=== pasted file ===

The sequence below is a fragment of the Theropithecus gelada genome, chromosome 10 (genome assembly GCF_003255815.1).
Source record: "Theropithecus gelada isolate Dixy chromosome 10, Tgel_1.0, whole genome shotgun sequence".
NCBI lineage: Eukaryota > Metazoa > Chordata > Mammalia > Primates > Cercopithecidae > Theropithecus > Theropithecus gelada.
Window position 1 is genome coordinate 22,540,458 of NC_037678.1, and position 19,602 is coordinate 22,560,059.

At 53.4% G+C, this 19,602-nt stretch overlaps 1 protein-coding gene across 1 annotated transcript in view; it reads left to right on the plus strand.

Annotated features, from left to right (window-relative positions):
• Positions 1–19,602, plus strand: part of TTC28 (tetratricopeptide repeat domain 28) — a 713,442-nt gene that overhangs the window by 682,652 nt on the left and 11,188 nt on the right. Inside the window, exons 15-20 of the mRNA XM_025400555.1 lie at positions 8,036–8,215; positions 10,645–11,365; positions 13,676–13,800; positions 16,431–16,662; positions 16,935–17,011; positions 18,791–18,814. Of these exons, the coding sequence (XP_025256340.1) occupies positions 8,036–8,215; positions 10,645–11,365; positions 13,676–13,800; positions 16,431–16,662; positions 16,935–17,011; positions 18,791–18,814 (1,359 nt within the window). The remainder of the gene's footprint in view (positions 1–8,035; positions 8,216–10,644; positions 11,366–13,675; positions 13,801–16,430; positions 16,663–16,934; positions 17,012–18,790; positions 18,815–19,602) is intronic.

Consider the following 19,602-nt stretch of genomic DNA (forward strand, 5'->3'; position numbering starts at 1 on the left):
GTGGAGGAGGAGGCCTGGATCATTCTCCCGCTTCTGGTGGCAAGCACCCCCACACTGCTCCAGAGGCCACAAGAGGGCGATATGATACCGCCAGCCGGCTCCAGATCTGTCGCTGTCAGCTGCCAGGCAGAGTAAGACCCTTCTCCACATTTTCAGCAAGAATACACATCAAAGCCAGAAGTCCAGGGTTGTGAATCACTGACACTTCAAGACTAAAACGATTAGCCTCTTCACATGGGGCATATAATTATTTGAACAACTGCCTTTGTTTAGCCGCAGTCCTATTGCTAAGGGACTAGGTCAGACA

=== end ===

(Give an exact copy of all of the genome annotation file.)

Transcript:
The sequence below is a fragment of the Theropithecus gelada genome, chromosome 10 (genome assembly GCF_003255815.1).
Source record: "Theropithecus gelada isolate Dixy chromosome 10, Tgel_1.0, whole genome shotgun sequence".
NCBI lineage: Eukaryota > Metazoa > Chordata > Mammalia > Primates > Cercopithecidae > Theropithecus > Theropithecus gelada.
Window position 1 is genome coordinate 22,540,458 of NC_037678.1, and position 19,602 is coordinate 22,560,059.

At 53.4% G+C, this 19,602-nt stretch overlaps 1 protein-coding gene across 1 annotated transcript in view; it reads left to right on the plus strand.

Annotated features, from left to right (window-relative positions):
• Positions 1–19,602, plus strand: part of TTC28 (tetratricopeptide repeat domain 28) — a 713,442-nt gene that overhangs the window by 682,652 nt on the left and 11,188 nt on the right. Inside the window, exons 15-20 of the mRNA XM_025400555.1 lie at positions 8,036–8,215; positions 10,645–11,365; positions 13,676–13,800; positions 16,431–16,662; positions 16,935–17,011; positions 18,791–18,814. Of these exons, the coding sequence (XP_025256340.1) occupies positions 8,036–8,215; positions 10,645–11,365; positions 13,676–13,800; positions 16,431–16,662; positions 16,935–17,011; positions 18,791–18,814 (1,359 nt within the window). The remainder of the gene's footprint in view (positions 1–8,035; positions 8,216–10,644; positions 11,366–13,675; positions 13,801–16,430; positions 16,663–16,934; positions 17,012–18,790; positions 18,815–19,602) is intronic.

Consider the following 19,602-nt stretch of genomic DNA (forward strand, 5'->3'; position numbering starts at 1 on the left):
GTGGAGGAGGAGGCCTGGATCATTCTCCCGCTTCTGGTGGCAAGCACCCCCACACTGCTCCAGAGGCCACAAGAGGGCGATATGATACCGCCAGCCGGCTCCAGATCTGTCGCTGTCAGCTGCCAGGCAGAGTAAGACCCTTCTCCACATTTTCAGCAAGAATACACATCAAAGCCAGAAGTCCAGGGTTGTGAATCACTGACACTTCAAGACTAAAACGATTAGCCTCTTCACATGGGGCATATAATTATTTGAACAACTGCCTTTGTTTAGCCGCAGTCCTATTGCTAAGGGACTAGGTCAGACA